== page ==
- Columbus City Schools
New Uniforms for Army Junior ROTC Cadets at West HS
September 22, 2021 -- The Army Junior ROTC program at West High School has had such a profound impact on senior Jason Kelley, he has already enlisted, and he doesn’t turn 18 for another five months.
“On August 19, about a month after I graduate from high school, I’m going to Fort Jackson, South Carolina, to be an Army mechanic with the 91 Sierra Company,” said Jason Kelley.
Kelley’s love of the military started when he was a little boy running around his backyard shouting, “I am a soldier, I am a soldier.”
When he was a freshman at West High School, he joined the Army Junior ROTC program and never looked back. Kelley says that he has gone from “knowing nothing as a freshman” to a Command Sergeant Major his senior year.
“It makes me so proud to see how Jason Kelley has progressed over the four years,” said Army Junior ROTC Instructor Michael Buschur. “The whole idea is to make these cadets leaders so that by their senior year, they are leading drills, conducting meetings, and maintaining control. When that happens, then you know as instructors we’ve done our jobs.”
While humble, retired Army Master Sergeant Michael Buschur fights for his cadets, including writing a grant to get new uniforms on every cadet’s back by the start of the 2021 - 2022 school year. The Army invested $31,000 for 130 camouflage uniforms for the West High School program, which means cadets have a dress uniform and a camouflage one.
“What’s nice about the camouflage uniform is that’s what the current Army service personnel are wearing, and being honest, it’s more comfortable, especially on Thursdays, which is the uniform day at West,” said Buschur. “What teenager wants to sit in their dress uniform the entire school day?
“What size shoe do you wear,” Kelley asks a new, freshman cadet. “A half size larger is usually the way to go, and remember, after you tie the laces, tuck them in. Nothing is sticking out, smooth and clean with your pants hanging over just a little.”
Senior cadets like Kelley were helping hand out the new uniforms to the younger cadets. That includes a hat, t-shirt, jacket, pants, socks, and boots.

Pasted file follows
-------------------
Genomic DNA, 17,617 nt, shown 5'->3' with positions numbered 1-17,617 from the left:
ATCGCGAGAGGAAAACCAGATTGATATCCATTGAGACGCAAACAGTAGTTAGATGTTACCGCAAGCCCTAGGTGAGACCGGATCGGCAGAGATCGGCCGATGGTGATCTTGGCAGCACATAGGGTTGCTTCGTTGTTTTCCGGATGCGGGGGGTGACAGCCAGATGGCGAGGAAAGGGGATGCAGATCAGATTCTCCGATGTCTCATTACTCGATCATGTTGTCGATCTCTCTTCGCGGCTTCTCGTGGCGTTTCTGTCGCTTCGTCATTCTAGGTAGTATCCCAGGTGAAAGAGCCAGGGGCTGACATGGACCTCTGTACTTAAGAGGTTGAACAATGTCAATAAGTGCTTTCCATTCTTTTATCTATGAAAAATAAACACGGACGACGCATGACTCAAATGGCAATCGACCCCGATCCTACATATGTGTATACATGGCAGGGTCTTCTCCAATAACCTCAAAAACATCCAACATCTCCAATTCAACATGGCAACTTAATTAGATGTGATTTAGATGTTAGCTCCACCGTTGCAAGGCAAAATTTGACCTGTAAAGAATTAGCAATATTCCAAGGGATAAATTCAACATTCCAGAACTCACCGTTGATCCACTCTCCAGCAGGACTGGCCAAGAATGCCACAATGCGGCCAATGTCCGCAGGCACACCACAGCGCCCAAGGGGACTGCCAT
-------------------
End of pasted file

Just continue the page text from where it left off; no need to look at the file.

Kelley shared what he has learned about the cap’s brim with the sophomore cadet who just signed up. “Wet the brim when you get home and stick it in a coffee cup so by morning, the brim will be the right shape, and you won’t get dinged during the inspection,” Kelley said.
The Army Junior ROTC cadets are evaluated on how they dress every time they wear their uniforms.
“There’s a right way to wear the uniform and a wrong way,” said Buschur. “While no one wants to be told they are doing something wrong, that’s how you learn. The uniform is not a little detail.”
West High School cadets debuted their new camouflage uniforms at Friday’s football game between West and South. Cadets from both programs presented the colors together. Instead of a four-person color guard, there was an eight-person presentation with equally represented cadets from the only two schools in the District that offer the Army Junior ROTC program. In addition to the upperclassman, every freshman cadet had the opportunity to march onto the field behind the Color Guard.
“It’s a beautiful thing,” said Buschur. “I spent 22 years in the Army, and you always want to wear your uniform.”
Jason Kelley was excited about the announcer recognizing him on the public address system on game night. And just like his instructor Buschur, Kelley was thinking of the cadets following in his footsteps.
“We have a future here, especially with the ROTC program at West High School,” the 17-year-old said. “We are in the spotlight now, but next year, these cadets will be filling our shoes.”